It was Wednesday November 28, 1973 and I awoke that morning from a memorable yesterday, which had been my first full day in Grindelwald, a day full of camaraderie and special moments. When I emerged from the bunk room after a long hot shower and getting dressed, I could see out the big picture window that the sun was shining, and so presumably the clouds had finally lifted and the featured mountains would reveal themselves. I went immediately out on the balcony and the view was stunning beyond anything I had anticipated.
The hostel sat on the north slope of the little valley, looking south with the village below at its base. Rising from the other side of the valley was a row of five magnificent mountains that filled the sky. The winter morning sun was behind them, and though there northern faces were shaded there was enough diffused sunlight to see that all of them were sheer rock and ice, literally rising from the valley floor almost three kilometers (a mile and a half) nearly straight up like giant jagged teeth. Those jagged tops caught bits of the sunlight behind them and glittered like a silver aura that made their shaded faces that much more foreboding, like one was viewing those teeth from inside the impossibly large gaping maw about to close and consume you.
So I followed suit and kept my tray. There were about two dozen of us in that initial batch that headed down the mountain, including the Cleveland Gang, Beth and her Aussie guys, Ragna and Monika still with her unbuttoned jacket, t-shirt and no bra. That woman was indeed a total polar bear, impervious to the cold, presumably from years of living in the frozen north. About half of us had trays, including Monika, but not her travel partner who said to her, “I’ll walk behind, and drag your unconscious body to the side of the road so you don’t get run over!” as Monika got a running start and planted her rear end on the tray with clear indication of athleticism and skill.
I had heard the night before, that unlike most other hostels, the showers here had actual hot water, and in lieu of a big breakfast of delicious yogurt and granola, I confirmed that the shower was hot and indulged myself a long one, including washing my hair. Naked, my body completely cleansed of dirt and sweat as it rarely was, the deliciously warm water raining down upon me, my mind wound my narrative back to my last real shower. It had been nearly three weeks ago in the Hotel in Paris where Walter, who had picked up my travel partner Steve and me in Southern France and driven us to the French capital, paid for our night’s lodging. Since then I had only had what my mom called “bird baths”, where I dabbed a wet maybe soapy washcloth on parts of my body. And since then I had traveled through Italy and been in so many famous old locations and met such interesting people who had touched my life in one way or another, all of whom I would most likely never see again, and there was a lot of sadness with that thought.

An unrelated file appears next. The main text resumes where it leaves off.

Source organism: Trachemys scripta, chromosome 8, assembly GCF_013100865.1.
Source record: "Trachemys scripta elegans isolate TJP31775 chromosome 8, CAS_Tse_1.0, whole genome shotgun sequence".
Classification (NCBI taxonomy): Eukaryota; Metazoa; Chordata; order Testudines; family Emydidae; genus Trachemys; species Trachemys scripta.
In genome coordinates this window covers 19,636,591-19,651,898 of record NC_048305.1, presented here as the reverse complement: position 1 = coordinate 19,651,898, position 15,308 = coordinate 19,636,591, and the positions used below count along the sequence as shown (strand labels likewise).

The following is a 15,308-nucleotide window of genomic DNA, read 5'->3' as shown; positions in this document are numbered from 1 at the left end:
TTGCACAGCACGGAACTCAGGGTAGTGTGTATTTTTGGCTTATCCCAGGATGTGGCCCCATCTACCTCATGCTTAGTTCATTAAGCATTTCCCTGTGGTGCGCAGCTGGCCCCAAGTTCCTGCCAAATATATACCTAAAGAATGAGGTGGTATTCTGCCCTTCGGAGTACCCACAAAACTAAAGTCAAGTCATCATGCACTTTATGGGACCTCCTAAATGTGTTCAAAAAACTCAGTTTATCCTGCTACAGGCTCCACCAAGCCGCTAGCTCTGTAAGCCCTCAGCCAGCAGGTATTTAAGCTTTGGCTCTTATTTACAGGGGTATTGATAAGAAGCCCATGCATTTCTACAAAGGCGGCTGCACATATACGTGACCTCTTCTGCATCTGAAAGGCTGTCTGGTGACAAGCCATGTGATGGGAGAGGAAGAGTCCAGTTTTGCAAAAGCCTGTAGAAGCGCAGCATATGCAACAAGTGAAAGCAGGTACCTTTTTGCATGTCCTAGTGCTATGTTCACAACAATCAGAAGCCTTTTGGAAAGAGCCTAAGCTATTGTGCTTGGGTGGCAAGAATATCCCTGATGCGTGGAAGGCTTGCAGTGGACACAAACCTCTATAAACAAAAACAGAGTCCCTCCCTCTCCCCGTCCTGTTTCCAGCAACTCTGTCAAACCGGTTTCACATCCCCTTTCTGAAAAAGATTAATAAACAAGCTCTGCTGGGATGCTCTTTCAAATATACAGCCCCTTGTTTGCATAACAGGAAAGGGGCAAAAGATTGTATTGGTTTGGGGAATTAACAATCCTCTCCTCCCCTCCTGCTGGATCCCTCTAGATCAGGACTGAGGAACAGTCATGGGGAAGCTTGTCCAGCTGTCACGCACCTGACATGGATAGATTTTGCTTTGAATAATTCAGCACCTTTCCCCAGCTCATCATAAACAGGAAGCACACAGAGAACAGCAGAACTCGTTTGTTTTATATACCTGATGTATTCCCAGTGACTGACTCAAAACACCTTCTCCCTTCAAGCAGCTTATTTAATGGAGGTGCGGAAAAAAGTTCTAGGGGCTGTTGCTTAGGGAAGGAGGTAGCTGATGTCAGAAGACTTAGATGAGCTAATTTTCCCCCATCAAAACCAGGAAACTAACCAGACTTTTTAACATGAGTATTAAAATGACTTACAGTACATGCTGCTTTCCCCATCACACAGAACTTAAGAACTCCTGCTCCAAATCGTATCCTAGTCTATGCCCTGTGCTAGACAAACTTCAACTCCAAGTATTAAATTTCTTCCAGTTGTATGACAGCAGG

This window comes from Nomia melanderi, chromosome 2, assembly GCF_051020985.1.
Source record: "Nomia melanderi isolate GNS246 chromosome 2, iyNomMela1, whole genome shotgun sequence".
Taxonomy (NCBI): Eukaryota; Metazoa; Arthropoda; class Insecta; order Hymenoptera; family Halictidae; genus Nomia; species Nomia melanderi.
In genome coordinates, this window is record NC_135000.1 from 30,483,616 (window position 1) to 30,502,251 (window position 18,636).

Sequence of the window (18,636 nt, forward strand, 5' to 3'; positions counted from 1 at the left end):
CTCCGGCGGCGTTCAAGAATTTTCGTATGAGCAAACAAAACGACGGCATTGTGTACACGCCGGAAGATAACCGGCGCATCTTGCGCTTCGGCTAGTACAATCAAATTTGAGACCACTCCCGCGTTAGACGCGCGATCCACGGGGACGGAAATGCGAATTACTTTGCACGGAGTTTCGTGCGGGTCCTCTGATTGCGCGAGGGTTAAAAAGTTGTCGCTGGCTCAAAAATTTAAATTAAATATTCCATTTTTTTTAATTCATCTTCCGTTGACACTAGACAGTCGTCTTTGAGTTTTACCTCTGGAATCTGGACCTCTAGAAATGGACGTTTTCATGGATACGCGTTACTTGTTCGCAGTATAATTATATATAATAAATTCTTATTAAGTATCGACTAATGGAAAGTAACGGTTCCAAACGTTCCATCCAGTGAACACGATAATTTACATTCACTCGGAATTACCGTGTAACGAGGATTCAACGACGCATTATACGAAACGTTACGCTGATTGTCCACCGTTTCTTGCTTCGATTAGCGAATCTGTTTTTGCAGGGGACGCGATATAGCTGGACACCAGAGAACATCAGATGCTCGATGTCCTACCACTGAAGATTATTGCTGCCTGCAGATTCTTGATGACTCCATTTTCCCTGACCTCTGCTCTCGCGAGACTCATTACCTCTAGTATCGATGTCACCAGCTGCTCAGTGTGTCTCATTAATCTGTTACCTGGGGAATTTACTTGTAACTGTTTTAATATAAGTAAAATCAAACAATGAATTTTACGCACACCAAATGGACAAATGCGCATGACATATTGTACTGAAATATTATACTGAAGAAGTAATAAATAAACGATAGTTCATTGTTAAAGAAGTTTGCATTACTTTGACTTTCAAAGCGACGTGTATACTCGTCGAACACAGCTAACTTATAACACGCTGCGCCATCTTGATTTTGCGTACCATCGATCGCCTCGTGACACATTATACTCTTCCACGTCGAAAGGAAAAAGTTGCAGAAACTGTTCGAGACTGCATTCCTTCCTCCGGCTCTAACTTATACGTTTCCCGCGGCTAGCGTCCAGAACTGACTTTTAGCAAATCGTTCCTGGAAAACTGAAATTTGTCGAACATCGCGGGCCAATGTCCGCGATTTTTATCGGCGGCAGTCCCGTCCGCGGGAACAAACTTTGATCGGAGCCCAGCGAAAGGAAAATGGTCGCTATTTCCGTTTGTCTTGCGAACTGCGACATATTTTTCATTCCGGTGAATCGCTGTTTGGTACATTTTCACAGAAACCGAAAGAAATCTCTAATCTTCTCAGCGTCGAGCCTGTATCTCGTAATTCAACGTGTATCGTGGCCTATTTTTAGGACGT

It was Sunday November 25, 1973 as I sat on a bench on the platform at the Venice train station waiting for the train that would take me to Switzerland and an anticipated Alpine paradise. I saw a couple other what looked like Americans roughly my age with their long hair and backpacks, but I did not recognize them and did not venture to try to connect with them, nor them with me. Cut loose now from all the people I had shared the Italian “circuit” with – Morgan, Jen, Sarah, Trix, Evelyn, the boys from Cleveland and finally Jacques – I was leaving Venice on fumes, tired and homesick and needing the universe to get me home, but having another two weeks of money to spend and time to kill spending it before my plane flight back to Detroit from London reserved for December 11. I was hoping that Grindelwald in the high Alps would be the waystation where I could medicate myself for four or five days with a hot fire, a beautiful view, maybe some nice company, and a good supply of that delicious Swiss yogurt.